Huawei Launches Regional Short Film Competition to Inspire Mobile Content Creation


Huawei has launched its inaugural film awards to inspire content creators and professional filmmakers in Asia Pacific to showcase their creativity through smartphones. Themed ‘Empowering Your Possibilities’, the Huawei Film Awards (HFA) is calling for short film entries of up to 10 minutes duration based on the theme, from now until 25 February. Through the HFA, Huawei aims to highlight how advanced technology that fits complex capabilities within a smartphone camera is possible nowadays.

The HFA is open to those aged 18 years old above and residing in Malaysia, Singapore, the Philippines, Indonesia, Vietnam, Thailand, New Zealand, Cambodia, Bangladesh, Sri Lanka, Laos, Myanmar, and Nepal. The winner of the Best Film award will walk away with a grand prize of US$20,000 and an all-expenses paid trip to Bangkok for the awards ceremony. Other honours include APAC Best Director, Best Cinematography, Best Actor (Male or Female), and Country Level Best Film.

All entries should be shot and processed on a Huawei mobile phone, though the use of lens attachments is permitted and third-party processing software on the Huawei phones is acceptable. The editing software can be used for post-production, and audio and visual effects. Technical details for submissions can be found here.

At the launch event of the HFA, Huawei featured local director Boris Boo and his short film Karang Guni, which was his first production shot entirely with the Huawei Mate30 Pro. Watch it for yourself and marvel at the possibilities presented by mobile phone cameras nowadays.


Filmmaker Boris Boo talking about his short film Karang Guni. Photo credit: Fen Chia.

The recently launched Huawei Mate30 Pro is one phone that participants in the HFA can consider using. Co-engineered with elite optics company Leica like many of the company’s previous flagship phones, this phone reflects Huawei’s shift from photography to expanding video capabilities, recognising that visual storytellers nowadays are focusing increasingly on video content.  The Mate30 Pro sports a Cine Camera that has an ultra-wide field of view (Huawei’s widest to date), a 40MP SuperSensing Camera, an 8MP Telephoto Camera and a 3D built-in depth sensing camera built in. Together with features to enable ultra slow-motion video and time-lapse videos, the phone makes for a professional tool in the palm of every aspiring or even pro filmmaker.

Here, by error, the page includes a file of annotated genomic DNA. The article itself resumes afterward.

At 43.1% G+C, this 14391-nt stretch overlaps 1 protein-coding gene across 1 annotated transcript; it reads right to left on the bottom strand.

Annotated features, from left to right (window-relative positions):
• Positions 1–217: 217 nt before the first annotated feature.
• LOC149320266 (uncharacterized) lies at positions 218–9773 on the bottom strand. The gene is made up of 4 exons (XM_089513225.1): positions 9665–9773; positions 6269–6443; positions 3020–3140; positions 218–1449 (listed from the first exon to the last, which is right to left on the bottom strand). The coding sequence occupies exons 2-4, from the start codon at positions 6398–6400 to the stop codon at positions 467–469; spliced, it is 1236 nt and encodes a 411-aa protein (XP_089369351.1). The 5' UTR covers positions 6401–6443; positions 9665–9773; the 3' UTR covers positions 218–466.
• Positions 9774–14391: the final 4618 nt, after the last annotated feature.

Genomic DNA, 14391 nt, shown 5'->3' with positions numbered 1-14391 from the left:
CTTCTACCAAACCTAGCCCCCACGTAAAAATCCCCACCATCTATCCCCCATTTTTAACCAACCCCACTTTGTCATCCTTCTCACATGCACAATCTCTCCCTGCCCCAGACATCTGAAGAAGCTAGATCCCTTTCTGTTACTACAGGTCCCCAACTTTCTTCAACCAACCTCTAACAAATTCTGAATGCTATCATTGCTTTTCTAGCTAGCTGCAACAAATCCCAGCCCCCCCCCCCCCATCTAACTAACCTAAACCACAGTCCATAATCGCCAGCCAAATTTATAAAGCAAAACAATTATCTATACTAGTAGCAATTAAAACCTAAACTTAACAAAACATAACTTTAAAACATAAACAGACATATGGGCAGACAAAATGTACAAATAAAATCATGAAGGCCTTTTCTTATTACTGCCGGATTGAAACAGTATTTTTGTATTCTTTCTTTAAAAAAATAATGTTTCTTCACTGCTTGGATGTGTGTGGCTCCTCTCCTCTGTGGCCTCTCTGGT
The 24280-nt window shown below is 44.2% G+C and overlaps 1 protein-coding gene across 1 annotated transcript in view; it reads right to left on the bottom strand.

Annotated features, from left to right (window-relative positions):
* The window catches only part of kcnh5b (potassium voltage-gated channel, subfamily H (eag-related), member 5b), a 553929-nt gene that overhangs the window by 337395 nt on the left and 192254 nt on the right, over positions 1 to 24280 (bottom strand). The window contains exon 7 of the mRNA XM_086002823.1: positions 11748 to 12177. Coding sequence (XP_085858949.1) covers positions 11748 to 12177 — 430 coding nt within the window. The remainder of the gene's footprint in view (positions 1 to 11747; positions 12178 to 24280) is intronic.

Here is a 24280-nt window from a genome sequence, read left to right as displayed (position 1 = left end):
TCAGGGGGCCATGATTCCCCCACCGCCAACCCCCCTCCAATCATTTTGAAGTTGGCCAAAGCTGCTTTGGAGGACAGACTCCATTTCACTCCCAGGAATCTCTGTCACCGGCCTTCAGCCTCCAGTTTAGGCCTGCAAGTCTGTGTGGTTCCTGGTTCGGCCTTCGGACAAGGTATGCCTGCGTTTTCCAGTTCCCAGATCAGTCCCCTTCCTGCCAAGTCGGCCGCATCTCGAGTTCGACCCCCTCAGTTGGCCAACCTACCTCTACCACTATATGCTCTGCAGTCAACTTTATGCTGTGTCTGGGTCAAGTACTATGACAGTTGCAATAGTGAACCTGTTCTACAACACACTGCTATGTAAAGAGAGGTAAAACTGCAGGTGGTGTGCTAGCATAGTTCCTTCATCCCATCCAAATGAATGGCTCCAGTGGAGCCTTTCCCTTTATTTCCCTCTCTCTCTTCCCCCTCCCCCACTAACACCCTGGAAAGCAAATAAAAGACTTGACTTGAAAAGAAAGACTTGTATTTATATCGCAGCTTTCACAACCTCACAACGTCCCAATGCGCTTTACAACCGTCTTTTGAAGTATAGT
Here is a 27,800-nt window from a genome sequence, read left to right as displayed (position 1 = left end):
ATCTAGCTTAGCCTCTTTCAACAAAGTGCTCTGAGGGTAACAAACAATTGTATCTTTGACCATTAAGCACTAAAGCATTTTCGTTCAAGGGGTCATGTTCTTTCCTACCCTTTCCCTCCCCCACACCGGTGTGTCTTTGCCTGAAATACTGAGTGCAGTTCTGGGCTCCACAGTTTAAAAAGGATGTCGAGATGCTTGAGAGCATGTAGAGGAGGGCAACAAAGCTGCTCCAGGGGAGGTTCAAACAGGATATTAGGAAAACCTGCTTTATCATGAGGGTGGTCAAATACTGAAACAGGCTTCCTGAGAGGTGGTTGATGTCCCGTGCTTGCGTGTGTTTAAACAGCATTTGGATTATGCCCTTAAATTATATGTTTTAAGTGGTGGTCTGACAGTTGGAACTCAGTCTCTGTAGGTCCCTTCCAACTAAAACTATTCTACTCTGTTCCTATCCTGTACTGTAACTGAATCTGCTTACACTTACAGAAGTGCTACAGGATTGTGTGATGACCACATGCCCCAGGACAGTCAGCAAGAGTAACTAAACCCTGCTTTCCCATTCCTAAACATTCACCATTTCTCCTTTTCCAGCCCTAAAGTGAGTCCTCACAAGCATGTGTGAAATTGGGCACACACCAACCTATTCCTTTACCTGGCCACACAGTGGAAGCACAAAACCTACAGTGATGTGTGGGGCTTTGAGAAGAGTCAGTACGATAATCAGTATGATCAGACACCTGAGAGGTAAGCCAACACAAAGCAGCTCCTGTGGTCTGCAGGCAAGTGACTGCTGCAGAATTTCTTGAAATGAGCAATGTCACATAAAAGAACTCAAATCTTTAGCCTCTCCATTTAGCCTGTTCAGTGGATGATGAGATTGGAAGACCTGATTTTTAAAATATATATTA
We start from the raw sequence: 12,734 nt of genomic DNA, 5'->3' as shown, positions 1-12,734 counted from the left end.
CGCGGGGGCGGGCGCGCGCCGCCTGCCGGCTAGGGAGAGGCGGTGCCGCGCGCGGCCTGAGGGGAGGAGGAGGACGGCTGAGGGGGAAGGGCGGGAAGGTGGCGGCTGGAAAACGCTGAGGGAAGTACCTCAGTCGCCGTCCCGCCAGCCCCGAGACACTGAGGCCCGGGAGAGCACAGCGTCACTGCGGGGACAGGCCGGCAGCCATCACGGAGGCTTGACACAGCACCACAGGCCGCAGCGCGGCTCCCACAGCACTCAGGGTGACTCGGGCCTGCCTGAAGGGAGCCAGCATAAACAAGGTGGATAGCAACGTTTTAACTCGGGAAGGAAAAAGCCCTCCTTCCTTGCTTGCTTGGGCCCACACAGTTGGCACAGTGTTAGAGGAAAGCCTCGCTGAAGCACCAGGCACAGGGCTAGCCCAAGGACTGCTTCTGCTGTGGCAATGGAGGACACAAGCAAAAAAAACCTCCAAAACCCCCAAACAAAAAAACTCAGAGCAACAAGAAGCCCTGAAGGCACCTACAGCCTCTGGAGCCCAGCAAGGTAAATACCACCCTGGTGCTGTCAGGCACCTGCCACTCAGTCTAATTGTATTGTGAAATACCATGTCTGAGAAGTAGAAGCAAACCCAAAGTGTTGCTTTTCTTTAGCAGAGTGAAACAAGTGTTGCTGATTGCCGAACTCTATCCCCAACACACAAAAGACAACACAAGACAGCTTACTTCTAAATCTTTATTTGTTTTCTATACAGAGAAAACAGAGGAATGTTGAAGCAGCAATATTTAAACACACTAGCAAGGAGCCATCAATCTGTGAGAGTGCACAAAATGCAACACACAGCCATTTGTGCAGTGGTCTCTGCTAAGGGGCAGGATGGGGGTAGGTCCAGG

The Huawei Mate30 Pro. Photo credit: Huawei.


The Mate30 Pro features a powerful quad camera system co-engineered with Leica. Photo credit: Huawei.

Another guest at the HFA launch was Huawei partner local actor Romeo Tan, who is known for his frequent appearances in Mediacorp Chinese dramas. Some months ago, he went behind the camera for his directoral debut short, The Droner. Romeo shared the lessons he learned as a first-time director having gone through the whole process from concept to launch. He noted that directors should not just focus on taking care of the shot, but one also has to consider the whole shooting environment, the crew, and how to communicate to the actors in the right way to get the message across. Filmmaking and directing can be satisfying but poses many challenges before the final product is ready.

Actor Romeo Tan sharing lessons from his recent directorial debut. Photo credit: Fen Chia.

The HFA judging panel will comprise prominent trailblazers in the film and broadcasting scene, namely Malaysian film and television producer and screenwriter Adele Lim, Thai postmodern author Prabda Yoon, and Rajay Singh, senior founder partner of film and TV commercial production company Directors Think Tank,  Asia Pacific President of Huawei Consumer Business Group Alex Lin and Chris Humphrey, who oversees regional broadcasting at A+E Networks.

Join the HFA to push your limits and see how far your creative and videography skills can go on a mobile phone camera! Winners will be announced on 6 March 2020.


About Author

When not checking out new hotels or restaurants, Singapore-based writer Fen spends her time reading obsessively about and travelling to destinations with unpronounceable names. She also can't stop getting sentimental about vanishing trades and documenting them for posterity.

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